While the wort was boiling, the chocolate was quite overpowering when right over the stove, the smokiness came out quite a bit when I stood back. There weren’t any big hops smells, but when tasting the wort, they were definitely there and quite nice.

Overall, this should be a pretty good brew. We’ll see if it’s anything at all like the Brewsmith kit, but it should taste good any how.

-Chas

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Hoppy Heart IPA – review

So we finally got to taste the Hoppy Heart IPA from Brewsmith that we brewed a few weeks ago. You can check out the post on the brew here.

The only problem with brewing is that it requires patience, which is something I don’t have.  You make your brew, wait while it sits in the fermenter, bottle it, then wait again!

Why not just go to the bottle shop and get something that’s already been made for you?  Well, that’s a whole lot less fun and you wouldn’t have the satisfaction of knowing it was something you’ve made yourself.  Also, home brew is tasty, and this IPA was no exception.

Hoppy Heart IPA #1

Hoppy Heart IPA #1

Firstly, I want to make a very loud shout out to the guys at Brewsmith.  It seems they stumbled upon this humble blog and posted an earlier review on their Facebook page.  I suppose it’s good for them to be showing potential customers that they make good beer, but it’s nice to be getting extra readers too, so everybody wins!  I know we refer to Brewsmith quite a bit around here, but just in case we forgot to give a link, here it is: http://brewsmith.com.au/ – that’s for all y’all who don’t know how to use search engines…

So the first exciting part of the weekend was getting some extra readers.  The second exciting part was trying the IPA while making some beer.

Well first of all, the colour was great: fairly dark with lots of body and head.  Mikey was doing a bit of a “yay we get to taste the IPA dance” prior to opening the first bottle, which made it get shaken up, so after dealing with that mess, we got to try the beer.

Getting ahead a little, but talking about the body of the beer, it seemed to have a bit of a creamy or oiliness about it.  It was a pleasant feeling, and I can only imagine that it may have come from the oils that come from the hops, but that is only a guess.  All in all, it added to the body of the beer.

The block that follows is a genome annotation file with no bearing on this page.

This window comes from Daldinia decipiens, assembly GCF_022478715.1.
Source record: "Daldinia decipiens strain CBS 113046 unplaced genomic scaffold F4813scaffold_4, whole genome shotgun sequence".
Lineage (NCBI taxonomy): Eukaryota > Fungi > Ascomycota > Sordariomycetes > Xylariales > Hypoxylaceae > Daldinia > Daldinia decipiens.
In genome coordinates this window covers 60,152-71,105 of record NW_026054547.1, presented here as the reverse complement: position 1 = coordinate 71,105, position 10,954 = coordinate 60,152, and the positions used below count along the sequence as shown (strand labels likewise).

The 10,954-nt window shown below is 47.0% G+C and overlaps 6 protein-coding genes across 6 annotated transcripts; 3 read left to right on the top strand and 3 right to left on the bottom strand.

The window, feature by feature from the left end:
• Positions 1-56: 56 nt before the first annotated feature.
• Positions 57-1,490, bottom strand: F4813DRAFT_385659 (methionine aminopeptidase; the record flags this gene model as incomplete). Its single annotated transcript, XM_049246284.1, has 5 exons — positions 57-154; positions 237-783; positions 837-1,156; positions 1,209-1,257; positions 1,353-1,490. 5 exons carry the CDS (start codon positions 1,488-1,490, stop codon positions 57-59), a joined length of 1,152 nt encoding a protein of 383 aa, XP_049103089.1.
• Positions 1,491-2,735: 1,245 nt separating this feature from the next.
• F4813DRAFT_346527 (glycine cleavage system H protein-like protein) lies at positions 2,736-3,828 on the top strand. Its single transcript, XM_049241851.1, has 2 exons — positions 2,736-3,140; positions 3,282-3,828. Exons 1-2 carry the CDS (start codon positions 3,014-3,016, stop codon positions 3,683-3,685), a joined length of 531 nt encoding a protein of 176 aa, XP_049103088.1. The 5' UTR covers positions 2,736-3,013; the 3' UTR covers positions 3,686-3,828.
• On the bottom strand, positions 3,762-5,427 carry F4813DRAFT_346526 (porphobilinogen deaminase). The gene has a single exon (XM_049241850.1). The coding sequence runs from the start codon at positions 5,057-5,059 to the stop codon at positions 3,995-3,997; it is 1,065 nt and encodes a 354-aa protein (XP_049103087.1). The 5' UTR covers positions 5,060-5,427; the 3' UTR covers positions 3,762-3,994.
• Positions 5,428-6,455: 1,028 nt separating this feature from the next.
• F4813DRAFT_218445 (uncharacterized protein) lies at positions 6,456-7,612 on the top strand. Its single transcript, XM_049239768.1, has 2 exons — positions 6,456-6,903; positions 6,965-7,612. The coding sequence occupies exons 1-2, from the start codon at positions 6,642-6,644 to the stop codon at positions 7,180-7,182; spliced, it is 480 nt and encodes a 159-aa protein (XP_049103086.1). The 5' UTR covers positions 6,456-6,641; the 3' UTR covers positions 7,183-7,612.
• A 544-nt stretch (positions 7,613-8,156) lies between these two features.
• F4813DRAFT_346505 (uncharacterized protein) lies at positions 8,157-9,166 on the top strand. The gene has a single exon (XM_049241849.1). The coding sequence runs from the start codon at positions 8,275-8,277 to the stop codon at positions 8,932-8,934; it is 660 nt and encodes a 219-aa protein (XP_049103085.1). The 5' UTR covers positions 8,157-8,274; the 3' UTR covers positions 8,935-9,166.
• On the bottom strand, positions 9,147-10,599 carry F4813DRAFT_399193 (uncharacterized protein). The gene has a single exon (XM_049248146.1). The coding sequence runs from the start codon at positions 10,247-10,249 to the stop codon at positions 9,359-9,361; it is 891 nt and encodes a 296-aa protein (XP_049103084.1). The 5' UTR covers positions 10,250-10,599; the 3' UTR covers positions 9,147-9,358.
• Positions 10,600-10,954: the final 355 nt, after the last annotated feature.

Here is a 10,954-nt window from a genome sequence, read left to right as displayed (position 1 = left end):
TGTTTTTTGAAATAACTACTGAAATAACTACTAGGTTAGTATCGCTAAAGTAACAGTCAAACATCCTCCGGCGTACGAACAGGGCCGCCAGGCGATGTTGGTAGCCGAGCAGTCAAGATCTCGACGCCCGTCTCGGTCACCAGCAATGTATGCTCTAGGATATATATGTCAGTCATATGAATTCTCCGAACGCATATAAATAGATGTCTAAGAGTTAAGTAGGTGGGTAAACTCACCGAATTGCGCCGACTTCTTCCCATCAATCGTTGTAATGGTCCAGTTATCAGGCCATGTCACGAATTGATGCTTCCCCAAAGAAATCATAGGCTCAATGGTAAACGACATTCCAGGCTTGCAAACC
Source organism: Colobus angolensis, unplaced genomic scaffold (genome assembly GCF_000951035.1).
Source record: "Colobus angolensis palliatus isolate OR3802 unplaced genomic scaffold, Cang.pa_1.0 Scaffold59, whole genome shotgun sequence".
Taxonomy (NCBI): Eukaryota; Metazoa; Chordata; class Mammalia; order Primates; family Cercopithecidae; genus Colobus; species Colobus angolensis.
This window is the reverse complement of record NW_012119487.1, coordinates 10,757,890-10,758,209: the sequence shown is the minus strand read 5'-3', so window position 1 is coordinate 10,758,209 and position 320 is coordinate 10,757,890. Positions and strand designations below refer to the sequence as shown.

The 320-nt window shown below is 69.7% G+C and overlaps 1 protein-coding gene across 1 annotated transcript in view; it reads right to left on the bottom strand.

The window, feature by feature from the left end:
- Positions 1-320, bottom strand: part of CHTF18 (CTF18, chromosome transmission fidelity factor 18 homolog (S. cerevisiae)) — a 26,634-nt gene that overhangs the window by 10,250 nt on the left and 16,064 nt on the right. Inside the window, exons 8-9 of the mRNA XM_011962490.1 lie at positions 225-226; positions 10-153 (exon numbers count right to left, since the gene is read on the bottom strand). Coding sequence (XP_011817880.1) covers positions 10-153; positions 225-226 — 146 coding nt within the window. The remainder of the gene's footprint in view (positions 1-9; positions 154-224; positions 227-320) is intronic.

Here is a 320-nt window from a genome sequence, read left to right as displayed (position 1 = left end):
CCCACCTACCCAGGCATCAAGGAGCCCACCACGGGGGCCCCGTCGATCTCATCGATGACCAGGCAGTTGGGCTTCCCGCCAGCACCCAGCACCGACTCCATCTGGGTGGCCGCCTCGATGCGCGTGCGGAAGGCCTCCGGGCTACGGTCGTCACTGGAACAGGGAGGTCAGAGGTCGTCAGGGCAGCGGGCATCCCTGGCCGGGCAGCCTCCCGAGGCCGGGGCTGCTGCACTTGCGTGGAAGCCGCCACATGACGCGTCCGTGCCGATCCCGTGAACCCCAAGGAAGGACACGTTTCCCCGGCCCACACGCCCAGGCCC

In regards to smell, it was exactly like an IPA should smell like, fruity, hoppy, just generally nice. When drinking, I really got all the different levels of hops: aroma hops, taste hops, and bitterness hops.  The flavours were distinct, but together at the same time.  It was quite nice.

IPAs are most famous for their hoppy/bitter flavour, and this was no exception.  That being said, I’ve had some very bitter IPAs.  While I love lots of hops, this can be a little overpowering at times, and I can often only have one or two of these before I move on.  This was not one of those, rather, it was a bit more balanced and much easier to drink.

Adding to this was the fruitiness, which counteracted the bittering hops very well.  Sometimes one wins out, the fruit or the bitter, but this IPA had both at neither extreme.

As I finished the beer, I really began to notice the bitterness staying in my mouth, which is a lovely side effect of an IPA.  So the taste really stayed, which is great.

All in all, we were quite pleased with how this came out.  As with the Brewsmith porter we made a while ago, this beer was very easy drinking.

And finally, since the last review requested that I recommend food…  My first instinct would be to just enjoy this beer on its own.  It was very refreshing and good just for its own sake.  The bitterness in an IPA can push out other flavours, so it may not go well with something that’s less than bold.  So if you must drink it with food, drink it with something that will hit you just as hard.  Keep in mind that the beer also has fruit flavours as well.  A dry curry would go well, or perhaps something Mexican is what I’d go for.

– Chas

P.S.  and since this was an article about an IPA, here is a short list of hops related puns I wanted to include, but felt would be inappropriate in the main review:

  • We were very hoppy with how the beer came out.
  • When drinking the beer, I said “hip-hop-hooray, that’s good”
  • Something about rabbits?
  • Hop on the bandwagon, drink some IPA.
  • I got hopped up on some tasty home brew.